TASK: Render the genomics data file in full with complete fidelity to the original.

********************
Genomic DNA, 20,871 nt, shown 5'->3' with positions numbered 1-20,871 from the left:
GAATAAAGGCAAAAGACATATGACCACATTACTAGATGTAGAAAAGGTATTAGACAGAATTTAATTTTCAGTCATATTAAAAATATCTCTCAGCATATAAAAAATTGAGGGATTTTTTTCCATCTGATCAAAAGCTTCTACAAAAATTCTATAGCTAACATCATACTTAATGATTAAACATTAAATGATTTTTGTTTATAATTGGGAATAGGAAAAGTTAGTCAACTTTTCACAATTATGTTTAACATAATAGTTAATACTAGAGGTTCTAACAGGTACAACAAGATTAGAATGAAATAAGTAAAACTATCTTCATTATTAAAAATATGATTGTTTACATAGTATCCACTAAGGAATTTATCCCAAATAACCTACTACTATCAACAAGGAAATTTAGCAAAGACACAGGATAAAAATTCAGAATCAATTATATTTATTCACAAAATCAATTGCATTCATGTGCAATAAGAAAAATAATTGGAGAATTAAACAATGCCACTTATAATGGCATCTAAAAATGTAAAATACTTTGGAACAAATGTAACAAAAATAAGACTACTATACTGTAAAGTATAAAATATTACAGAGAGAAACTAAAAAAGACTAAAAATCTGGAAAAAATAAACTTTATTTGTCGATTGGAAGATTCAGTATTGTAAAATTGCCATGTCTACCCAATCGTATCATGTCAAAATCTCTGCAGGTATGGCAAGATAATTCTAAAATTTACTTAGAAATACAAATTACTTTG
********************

Genomic DNA, 20,871 nt, shown 5'->3' with positions numbered 1-20,871 from the left:
GAATAAAGGCAAAAGACATATGACCACATTACTAGATGTAGAAAAGGTATTAGACAGAATTTAATTTTCAGTCATATTAAAAATATCTCTCAGCATATAAAAAATTGAGGGATTTTTTTCCATCTGATCAAAAGCTTCTACAAAAATTCTATAGCTAACATCATACTTAATGATTAAACATTAAATGATTTTTGTTTATAATTGGGAATAGGAAAAGTTAGTCAACTTTTCACAATTATGTTTAACATAATAGTTAATACTAGAGGTTCTAACAGGTACAACAAGATTAGAATGAAATAAGTAAAACTATCTTCATTATTAAAAATATGATTGTTTACATAGTATCCACTAAGGAATTTATCCCAAATAACCTACTACTATCAACAAGGAAATTTAGCAAAGACACAGGATAAAAATTCAGAATCAATTATATTTATTCACAAAATCAATTGCATTCATGTGCAATAAGAAAAATAATTGGAGAATTAAACAATGCCACTTATAATGGCATCTAAAAATGTAAAATACTTTGGAACAAATGTAACAAAAATAAGACTACTATACTGTAAAGTATAAAATATTACAGAGAGAAACTAAAAAAGACTAAAAATCTGGAAAAAATAAACTTTATTTGTCGATTGGAAGATTCAGTATTGTAAAATTGCCATGTCTACCCAATCGTATCATGTCAAAATCTCTGCAGGTATGGCAAGATAATTCTAAAATTTACTTAGAAATACAAATTACTTTG